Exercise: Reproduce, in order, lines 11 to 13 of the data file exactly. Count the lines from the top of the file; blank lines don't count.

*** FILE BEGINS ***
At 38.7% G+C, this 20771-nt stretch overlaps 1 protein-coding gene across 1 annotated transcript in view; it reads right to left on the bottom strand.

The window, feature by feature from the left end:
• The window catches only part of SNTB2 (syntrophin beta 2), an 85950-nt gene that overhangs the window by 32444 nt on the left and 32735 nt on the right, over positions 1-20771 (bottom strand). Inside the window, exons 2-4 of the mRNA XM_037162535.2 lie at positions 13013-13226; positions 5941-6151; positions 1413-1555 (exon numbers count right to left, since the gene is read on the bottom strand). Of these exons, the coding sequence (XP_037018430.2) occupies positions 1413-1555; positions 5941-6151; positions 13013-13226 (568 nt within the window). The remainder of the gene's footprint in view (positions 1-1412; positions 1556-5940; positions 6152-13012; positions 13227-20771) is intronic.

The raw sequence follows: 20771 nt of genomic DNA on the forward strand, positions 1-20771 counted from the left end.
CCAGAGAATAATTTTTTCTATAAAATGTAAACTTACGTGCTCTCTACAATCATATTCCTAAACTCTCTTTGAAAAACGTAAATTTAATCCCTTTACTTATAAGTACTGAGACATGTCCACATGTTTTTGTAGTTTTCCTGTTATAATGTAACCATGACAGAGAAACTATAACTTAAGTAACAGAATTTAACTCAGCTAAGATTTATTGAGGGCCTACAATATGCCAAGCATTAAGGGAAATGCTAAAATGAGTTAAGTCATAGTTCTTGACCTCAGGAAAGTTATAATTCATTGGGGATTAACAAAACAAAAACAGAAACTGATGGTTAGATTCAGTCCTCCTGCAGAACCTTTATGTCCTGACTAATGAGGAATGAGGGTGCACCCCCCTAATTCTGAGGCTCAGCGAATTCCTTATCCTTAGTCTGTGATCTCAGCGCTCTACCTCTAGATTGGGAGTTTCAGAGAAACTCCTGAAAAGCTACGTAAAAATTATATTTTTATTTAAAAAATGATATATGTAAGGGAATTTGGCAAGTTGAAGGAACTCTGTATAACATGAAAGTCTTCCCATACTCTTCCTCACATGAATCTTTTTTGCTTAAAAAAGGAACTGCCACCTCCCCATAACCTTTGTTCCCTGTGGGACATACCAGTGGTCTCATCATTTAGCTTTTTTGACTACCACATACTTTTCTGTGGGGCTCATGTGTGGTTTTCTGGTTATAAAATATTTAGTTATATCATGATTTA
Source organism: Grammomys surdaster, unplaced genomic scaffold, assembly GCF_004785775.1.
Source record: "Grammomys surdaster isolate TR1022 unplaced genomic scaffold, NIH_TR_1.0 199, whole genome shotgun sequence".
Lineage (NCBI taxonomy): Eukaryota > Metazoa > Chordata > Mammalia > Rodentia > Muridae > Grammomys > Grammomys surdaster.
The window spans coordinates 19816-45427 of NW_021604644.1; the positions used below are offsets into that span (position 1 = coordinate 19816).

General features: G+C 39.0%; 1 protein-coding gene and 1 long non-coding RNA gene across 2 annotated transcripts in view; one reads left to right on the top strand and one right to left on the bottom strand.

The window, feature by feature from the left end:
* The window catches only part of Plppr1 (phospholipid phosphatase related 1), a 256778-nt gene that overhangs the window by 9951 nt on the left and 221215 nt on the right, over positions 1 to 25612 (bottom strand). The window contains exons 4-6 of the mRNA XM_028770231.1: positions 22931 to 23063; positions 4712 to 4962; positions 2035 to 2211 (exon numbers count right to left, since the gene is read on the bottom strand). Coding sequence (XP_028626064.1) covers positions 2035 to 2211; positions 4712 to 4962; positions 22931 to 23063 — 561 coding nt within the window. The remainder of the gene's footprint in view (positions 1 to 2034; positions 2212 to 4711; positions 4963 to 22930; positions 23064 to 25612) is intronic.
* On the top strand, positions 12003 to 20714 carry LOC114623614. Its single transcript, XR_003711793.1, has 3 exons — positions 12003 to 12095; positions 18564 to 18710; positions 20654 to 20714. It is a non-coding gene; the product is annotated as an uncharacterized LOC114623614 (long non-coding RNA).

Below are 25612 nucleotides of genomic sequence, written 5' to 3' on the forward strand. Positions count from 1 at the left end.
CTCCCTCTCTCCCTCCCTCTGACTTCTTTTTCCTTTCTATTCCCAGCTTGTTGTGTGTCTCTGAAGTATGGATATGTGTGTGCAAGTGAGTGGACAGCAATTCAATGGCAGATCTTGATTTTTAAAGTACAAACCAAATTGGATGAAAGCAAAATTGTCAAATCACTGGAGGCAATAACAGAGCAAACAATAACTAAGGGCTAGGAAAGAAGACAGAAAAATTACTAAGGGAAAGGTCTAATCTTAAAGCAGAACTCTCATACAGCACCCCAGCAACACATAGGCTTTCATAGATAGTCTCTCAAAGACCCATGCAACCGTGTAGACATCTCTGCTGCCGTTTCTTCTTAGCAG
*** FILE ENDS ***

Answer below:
The window, feature by feature from the left end:
* The window catches only part of Plppr1 (phospholipid phosphatase related 1), a 256778-nt gene that overhangs the window by 9951 nt on the left and 221215 nt on the right, over positions 1 to 25612 (bottom strand). The window contains exons 4-6 of the mRNA XM_028770231.1: positions 22931 to 23063; positions 4712 to 4962; positions 2035 to 2211 (exon numbers count right to left, since the gene is read on the bottom strand). Coding sequence (XP_028626064.1) covers positions 2035 to 2211; positions 4712 to 4962; positions 22931 to 23063 — 561 coding nt within the window. The remainder of the gene's footprint in view (positions 1 to 2034; positions 2212 to 4711; positions 4963 to 22930; positions 23064 to 25612) is intronic.
* On the top strand, positions 12003 to 20714 carry LOC114623614. Its single transcript, XR_003711793.1, has 3 exons — positions 12003 to 12095; positions 18564 to 18710; positions 20654 to 20714. It is a non-coding gene; the product is annotated as an uncharacterized LOC114623614 (long non-coding RNA).